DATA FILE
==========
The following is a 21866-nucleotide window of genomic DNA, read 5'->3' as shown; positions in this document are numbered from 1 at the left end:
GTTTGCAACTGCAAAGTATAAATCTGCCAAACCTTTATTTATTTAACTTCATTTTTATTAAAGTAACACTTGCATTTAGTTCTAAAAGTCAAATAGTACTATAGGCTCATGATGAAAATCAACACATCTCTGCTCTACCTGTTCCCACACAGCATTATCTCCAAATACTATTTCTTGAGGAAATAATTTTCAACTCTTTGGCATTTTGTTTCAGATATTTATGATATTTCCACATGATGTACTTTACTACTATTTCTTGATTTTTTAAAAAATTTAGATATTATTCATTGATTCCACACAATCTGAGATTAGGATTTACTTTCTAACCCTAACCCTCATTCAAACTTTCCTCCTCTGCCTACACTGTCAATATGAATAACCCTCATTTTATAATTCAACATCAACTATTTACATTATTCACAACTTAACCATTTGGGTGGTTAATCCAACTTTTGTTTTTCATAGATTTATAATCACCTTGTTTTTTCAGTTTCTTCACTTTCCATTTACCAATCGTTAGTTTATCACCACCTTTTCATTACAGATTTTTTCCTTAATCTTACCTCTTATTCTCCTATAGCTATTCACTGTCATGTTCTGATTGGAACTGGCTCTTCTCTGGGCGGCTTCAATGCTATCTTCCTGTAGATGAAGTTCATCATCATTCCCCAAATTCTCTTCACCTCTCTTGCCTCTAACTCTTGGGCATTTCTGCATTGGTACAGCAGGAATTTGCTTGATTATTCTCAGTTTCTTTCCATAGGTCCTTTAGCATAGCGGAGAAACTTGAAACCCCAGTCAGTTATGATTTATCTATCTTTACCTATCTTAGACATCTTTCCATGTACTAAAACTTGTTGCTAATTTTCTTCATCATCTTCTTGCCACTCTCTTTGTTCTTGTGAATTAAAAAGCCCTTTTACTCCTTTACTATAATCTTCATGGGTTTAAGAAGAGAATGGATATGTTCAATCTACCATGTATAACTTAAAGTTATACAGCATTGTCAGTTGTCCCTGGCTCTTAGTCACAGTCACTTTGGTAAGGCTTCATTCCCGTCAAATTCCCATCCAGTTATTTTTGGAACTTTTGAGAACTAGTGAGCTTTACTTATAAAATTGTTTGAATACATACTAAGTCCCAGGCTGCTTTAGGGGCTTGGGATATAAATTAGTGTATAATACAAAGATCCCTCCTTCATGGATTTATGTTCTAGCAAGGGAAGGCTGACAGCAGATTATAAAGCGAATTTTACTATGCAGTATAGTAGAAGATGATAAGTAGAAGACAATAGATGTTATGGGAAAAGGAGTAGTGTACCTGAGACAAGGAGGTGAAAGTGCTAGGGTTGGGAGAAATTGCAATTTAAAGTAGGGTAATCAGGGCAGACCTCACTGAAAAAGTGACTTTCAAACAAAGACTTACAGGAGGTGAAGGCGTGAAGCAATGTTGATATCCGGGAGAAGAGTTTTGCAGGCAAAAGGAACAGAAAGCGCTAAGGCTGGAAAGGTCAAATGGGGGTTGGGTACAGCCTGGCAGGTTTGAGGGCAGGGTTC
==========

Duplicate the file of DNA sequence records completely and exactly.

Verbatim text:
The following is a 21866-nucleotide window of genomic DNA, read 5'->3' as shown; positions in this document are numbered from 1 at the left end:
GTTTGCAACTGCAAAGTATAAATCTGCCAAACCTTTATTTATTTAACTTCATTTTTATTAAAGTAACACTTGCATTTAGTTCTAAAAGTCAAATAGTACTATAGGCTCATGATGAAAATCAACACATCTCTGCTCTACCTGTTCCCACACAGCATTATCTCCAAATACTATTTCTTGAGGAAATAATTTTCAACTCTTTGGCATTTTGTTTCAGATATTTATGATATTTCCACATGATGTACTTTACTACTATTTCTTGATTTTTTAAAAAATTTAGATATTATTCATTGATTCCACACAATCTGAGATTAGGATTTACTTTCTAACCCTAACCCTCATTCAAACTTTCCTCCTCTGCCTACACTGTCAATATGAATAACCCTCATTTTATAATTCAACATCAACTATTTACATTATTCACAACTTAACCATTTGGGTGGTTAATCCAACTTTTGTTTTTCATAGATTTATAATCACCTTGTTTTTTCAGTTTCTTCACTTTCCATTTACCAATCGTTAGTTTATCACCACCTTTTCATTACAGATTTTTTCCTTAATCTTACCTCTTATTCTCCTATAGCTATTCACTGTCATGTTCTGATTGGAACTGGCTCTTCTCTGGGCGGCTTCAATGCTATCTTCCTGTAGATGAAGTTCATCATCATTCCCCAAATTCTCTTCACCTCTCTTGCCTCTAACTCTTGGGCATTTCTGCATTGGTACAGCAGGAATTTGCTTGATTATTCTCAGTTTCTTTCCATAGGTCCTTTAGCATAGCGGAGAAACTTGAAACCCCAGTCAGTTATGATTTATCTATCTTTACCTATCTTAGACATCTTTCCATGTACTAAAACTTGTTGCTAATTTTCTTCATCATCTTCTTGCCACTCTCTTTGTTCTTGTGAATTAAAAAGCCCTTTTACTCCTTTACTATAATCTTCATGGGTTTAAGAAGAGAATGGATATGTTCAATCTACCATGTATAACTTAAAGTTATACAGCATTGTCAGTTGTCCCTGGCTCTTAGTCACAGTCACTTTGGTAAGGCTTCATTCCCGTCAAATTCCCATCCAGTTATTTTTGGAACTTTTGAGAACTAGTGAGCTTTACTTATAAAATTGTTTGAATACATACTAAGTCCCAGGCTGCTTTAGGGGCTTGGGATATAAATTAGTGTATAATACAAAGATCCCTCCTTCATGGATTTATGTTCTAGCAAGGGAAGGCTGACAGCAGATTATAAAGCGAATTTTACTATGCAGTATAGTAGAAGATGATAAGTAGAAGACAATAGATGTTATGGGAAAAGGAGTAGTGTACCTGAGACAAGGAGGTGAAAGTGCTAGGGTTGGGAGAAATTGCAATTTAAAGTAGGGTAATCAGGGCAGACCTCACTGAAAAAGTGACTTTCAAACAAAGACTTACAGGAGGTGAAGGCGTGAAGCAATGTTGATATCCGGGAGAAGAGTTTTGCAGGCAAAAGGAACAGAAAGCGCTAAGGCTGGAAAGGTCAAATGGGGGTTGGGTACAGCCTGGCAGGTTTGAGGGCAGGGTTC